Astroglia are essential for the proper functioning of CNS neurons. They provide structural and metabolic cerebral homeostasis, regulate water transport, blood flow and synaptic transmission, and produce neurotrophic factors. Thus, their role of a more passive cell population, initially assumed to be rather insignificant, was significantly expanded. In addition, there is a close interaction with microglial and oligodendroglial cells [32].
There is only little experimental data on aSyn-mediated stimulation of astroglia available. In cell culture, aSyn was a strong TLR-4 mediated stimulation factor for astrocytes and was taken up by these via endocytosis [33], so that it can be assumed that astrocytes contribute significantly to the clearance and degradation of extracellular aSyn. In the case of astrocyte-selective overexpression of the aSyn A53T mutant, it accumulated significantly and led to reactive astrogliosis associated with cerebral microhemorrhages and reduction of astroglial glutamate transporters [34]. On the other hand, transgenic model systems were used and also demonstrated an important neuroprotective potential of astrocytes. Selective overexpression of the transcription factor Nrf2 in astrocytes in transgenic aSyn-A53T mutant mice delayed the onset of clinical disease and significantly prolonged survival. Furthermore, the amount of aSyn-A53T protein aggregates in mouse brain was significantly reduced and dysfunctional protein degradation, including chaperone-mediated autophagy and macroautophagy, was reduced. Interestingly, the survival of motoneurons was also improved and gliosis and oxidative stress in the spinal cord were reduced, so that non-dopaminergic cells and the CNS tissue structure in general benefited from the modified astrocyte function [35].
Astrocytes can absorb extracellular aSyn from neurons and degrade it into lysosomal compartments [36]. Studies on human astrocytes derived from embryonic stem cells have shown that aggregated aSyn can be intercellularly exchanged between astrocytes via small tubular “tunneling nanotubes” (TNT) to avoid overloading of individual cells. In return, the endangered astrocytes received energy-providing mitochondria from the healthier cells [37].
It can be concluded that astrocytes play an important modulating role in the progression of PD neuropathology, not least due to their very high abundance and their buffering effect, e.g., for spreading of aSyn. In the case of overloading with aSyn, there is a risk of decompensation with consecutive pro-inflammatory effects, activation of microglia, and collapse of the homeostasis in the CNS.

3.2. Microglia

Microglial cells are a central part of the innate immune system of the CNS and account for up to 20% of the total glial population [38]. The physiological role of resident microglia in the CNS comprises the preservation of homeostasis by continuous monitoring of the local milieu, and if necessary, phagocytose or pinocytose degradation products or cellular residues [39,40]. In this case, the microglia present morphologically with strongly ramified and highly mobile cell processes that are in close contact with other glial and neuronal cells [41,42]. Different stimuli, such as neuronal cell death, mechanical stress, infectious agents, or cellular toxins, can drive microglia to a transformation to an altered morphological phenotype. This induces a polarization of microglia into a proinflammatory neurotoxic or anti-inflammatory neuroprotective phenotype, traditionally referred to as M1 or M2 type. For example, proinflammatory M1 microglia are characterized by the secretion of factors, such as NO, ROS, IL-1b, IL-6, or TNF-α, whereas anti-inflammatory M2 microglia secrete IL-4, IL-10, IL-13, or TGF-β [43,44]. The functional phenotype of the reactive microglia strongly depends on distinct stimulating factors at the beginning or during the progression of PD, and on the respective localization in the CNS [45,46], so that the M1/M2 concept for the differentiated function of the microglia seems to be rather simplified [47].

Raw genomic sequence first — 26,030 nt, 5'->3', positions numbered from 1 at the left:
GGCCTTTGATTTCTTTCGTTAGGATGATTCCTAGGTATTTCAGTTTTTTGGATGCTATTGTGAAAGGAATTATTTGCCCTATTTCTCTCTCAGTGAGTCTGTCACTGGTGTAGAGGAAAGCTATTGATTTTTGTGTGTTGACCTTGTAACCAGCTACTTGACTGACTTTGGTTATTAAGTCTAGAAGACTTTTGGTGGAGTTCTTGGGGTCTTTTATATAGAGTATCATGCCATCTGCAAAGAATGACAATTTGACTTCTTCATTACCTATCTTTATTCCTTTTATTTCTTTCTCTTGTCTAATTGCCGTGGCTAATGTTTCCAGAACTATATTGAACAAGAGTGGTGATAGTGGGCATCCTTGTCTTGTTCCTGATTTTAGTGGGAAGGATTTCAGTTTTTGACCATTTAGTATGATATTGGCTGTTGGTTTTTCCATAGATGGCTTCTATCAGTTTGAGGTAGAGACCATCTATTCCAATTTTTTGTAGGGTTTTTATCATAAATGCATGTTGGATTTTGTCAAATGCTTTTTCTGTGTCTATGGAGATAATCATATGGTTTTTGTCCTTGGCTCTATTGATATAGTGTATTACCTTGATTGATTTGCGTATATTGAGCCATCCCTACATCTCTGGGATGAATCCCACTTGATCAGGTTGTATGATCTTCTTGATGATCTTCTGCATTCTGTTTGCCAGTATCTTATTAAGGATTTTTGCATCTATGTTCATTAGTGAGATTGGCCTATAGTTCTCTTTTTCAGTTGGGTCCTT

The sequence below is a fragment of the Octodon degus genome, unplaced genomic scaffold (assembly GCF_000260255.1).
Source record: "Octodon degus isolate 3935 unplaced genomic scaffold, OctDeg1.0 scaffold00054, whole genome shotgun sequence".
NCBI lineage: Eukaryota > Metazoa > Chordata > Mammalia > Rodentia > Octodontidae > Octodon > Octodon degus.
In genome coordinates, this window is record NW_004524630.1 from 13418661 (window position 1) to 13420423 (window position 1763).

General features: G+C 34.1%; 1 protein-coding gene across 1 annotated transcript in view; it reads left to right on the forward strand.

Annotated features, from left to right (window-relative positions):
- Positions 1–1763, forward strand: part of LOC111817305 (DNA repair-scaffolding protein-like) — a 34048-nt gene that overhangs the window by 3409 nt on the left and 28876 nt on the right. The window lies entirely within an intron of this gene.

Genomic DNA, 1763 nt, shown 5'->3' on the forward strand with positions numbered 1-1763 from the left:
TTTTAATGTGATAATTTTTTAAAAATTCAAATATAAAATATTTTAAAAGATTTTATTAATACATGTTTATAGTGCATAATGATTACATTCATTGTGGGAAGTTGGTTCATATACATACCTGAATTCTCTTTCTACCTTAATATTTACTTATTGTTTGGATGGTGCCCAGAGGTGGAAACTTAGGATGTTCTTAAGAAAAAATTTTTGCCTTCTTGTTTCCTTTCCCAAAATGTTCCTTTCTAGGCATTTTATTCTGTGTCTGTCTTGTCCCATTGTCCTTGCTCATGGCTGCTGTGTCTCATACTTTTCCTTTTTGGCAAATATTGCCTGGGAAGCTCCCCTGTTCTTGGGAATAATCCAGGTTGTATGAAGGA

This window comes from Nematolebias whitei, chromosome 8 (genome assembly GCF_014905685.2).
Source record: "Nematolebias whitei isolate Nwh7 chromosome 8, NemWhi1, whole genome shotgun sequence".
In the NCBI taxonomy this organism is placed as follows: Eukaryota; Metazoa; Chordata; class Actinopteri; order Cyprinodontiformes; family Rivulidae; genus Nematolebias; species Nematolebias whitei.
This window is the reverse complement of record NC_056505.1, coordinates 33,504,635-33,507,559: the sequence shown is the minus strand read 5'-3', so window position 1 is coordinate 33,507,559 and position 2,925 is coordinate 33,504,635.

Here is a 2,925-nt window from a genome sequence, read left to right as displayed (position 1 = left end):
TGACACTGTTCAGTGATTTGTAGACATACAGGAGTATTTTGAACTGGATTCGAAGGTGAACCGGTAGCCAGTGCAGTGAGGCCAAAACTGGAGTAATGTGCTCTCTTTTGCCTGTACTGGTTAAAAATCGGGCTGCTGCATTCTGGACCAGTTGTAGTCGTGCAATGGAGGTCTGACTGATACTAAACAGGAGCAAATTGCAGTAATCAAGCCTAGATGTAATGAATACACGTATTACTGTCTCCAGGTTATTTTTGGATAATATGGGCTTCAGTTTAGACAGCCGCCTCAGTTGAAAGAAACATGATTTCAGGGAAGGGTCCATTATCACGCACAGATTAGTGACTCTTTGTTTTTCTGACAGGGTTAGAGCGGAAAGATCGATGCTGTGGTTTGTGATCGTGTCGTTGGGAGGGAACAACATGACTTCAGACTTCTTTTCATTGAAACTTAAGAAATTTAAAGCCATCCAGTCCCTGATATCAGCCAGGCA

Constitutive transgenic overexpression or local viral-induced overexpression of aSyn results in an increased number of microglial cells in the SN [48,49]. Transgenic mice overexpressing aSyn also showed a distinct microglial activation in the striatum from the first month of life, and only then in the SN from the fifth month of life persisting until the 14th month of life. This was accompanied by increased levels of TNF-α in the striatum and increased levels of TNF-α, TLR1, TLR4, and TLR8 in the SN [50]. Extracellular aSyn released from neuronal cells was demonstrated in an elegant study using in silico, in vitro, and in vivo approaches to be an endogenous agonist for Toll-like receptor 2 (TLR2), which activates inflammatory responses in microglia [51].
In vitro, numerous experiments have shown that the aSyn wildtype or mutant variants activate microglia and can pathologically increase microglial inflammatory signals in an autocrine or paracrine manner [7]. In addition to activation of ROS, matrix metalloproteinases or activation of the NFB/AP-1/Nrf2 pathway play an important role [52,53]. Williams et al. investigated the involvement of microglial MHCII complex in alpha-synuclein-induced neurodegeneration. By knock-out of the class II transactivator (CIITA), they inhibited MHCII expression on primary microglia. Stimulation with fibrillar aSyn in vitro then led only to a reduced inflammatory response with less iNOS expression and antigen processing. In vivo, RNA silencing of CIITA led to a reduced MHCII expression, less peripheral immune cell infiltration into the CNS, and reduced aSyn-induced neurodegeneration [54]. In a recent study, a possible pathogenetic contribution of the intestinal microbiome was investigated in mice overexpressing aSyn. It was shown that the microbiome is essential for the development of motor deficits, aSyn aggregation, and microglia activation. Short-chain fatty acids were identified as modulators of microglial activation [55].